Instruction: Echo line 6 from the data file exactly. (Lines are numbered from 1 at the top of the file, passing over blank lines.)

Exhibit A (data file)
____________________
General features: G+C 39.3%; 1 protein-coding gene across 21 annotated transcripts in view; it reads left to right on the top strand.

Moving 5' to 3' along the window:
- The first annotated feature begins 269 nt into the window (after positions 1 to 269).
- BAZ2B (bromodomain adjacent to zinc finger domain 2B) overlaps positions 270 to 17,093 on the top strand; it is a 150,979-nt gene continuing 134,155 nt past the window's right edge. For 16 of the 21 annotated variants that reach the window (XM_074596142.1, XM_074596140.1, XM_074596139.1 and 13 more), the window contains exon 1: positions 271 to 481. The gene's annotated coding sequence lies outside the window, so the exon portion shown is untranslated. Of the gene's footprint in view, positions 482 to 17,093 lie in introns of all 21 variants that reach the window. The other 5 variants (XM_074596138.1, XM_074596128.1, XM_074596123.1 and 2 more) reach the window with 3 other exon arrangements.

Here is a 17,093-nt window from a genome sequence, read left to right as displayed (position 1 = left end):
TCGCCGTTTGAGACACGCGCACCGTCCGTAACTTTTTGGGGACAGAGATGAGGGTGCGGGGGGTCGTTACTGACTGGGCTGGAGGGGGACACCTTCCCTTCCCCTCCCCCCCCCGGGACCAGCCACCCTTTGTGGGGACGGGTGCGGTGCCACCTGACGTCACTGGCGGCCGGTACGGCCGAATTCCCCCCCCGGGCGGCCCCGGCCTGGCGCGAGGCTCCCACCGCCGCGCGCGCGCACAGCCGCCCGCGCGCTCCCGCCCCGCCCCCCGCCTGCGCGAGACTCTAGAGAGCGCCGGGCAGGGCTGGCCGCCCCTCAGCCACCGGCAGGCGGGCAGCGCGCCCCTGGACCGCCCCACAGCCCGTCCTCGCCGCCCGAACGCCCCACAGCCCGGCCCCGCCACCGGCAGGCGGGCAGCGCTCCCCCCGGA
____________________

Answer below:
TCGCCGTTTGAGACACGCGCACCGTCCGTAACTTTTTGGGGACAGAGATGAGGGTGCGGGGGGTCGTTACTGACTGGGCTGGAGGGGGACACCTTCCCTTCCCCTCCCCCCCCCGGGACCAGCCACCCTTTGTGGGGACGGGTGCGGTGCCACCTGACGTCACTGGCGGCCGGTACGGCCGAATTCCCCCCCCGGGCGGCCCCGGCCTGGCGCGAGGCTCCCACCGCCGCGCGCGCGCACAGCCGCCCGCGCGCTCCCGCCCCGCCCCCCGCCTGCGCGAGACTCTAGAGAGCGCCGGGCAGGGCTGGCCGCCCCTCAGCCACCGGCAGGCGGGCAGCGCGCCCCTGGACCGCCCCACAGCCCGTCCTCGCCGCCCGAACGCCCCACAGCCCGGCCCCGCCACCGGCAGGCGGGCAGCGCTCCCCCCGGA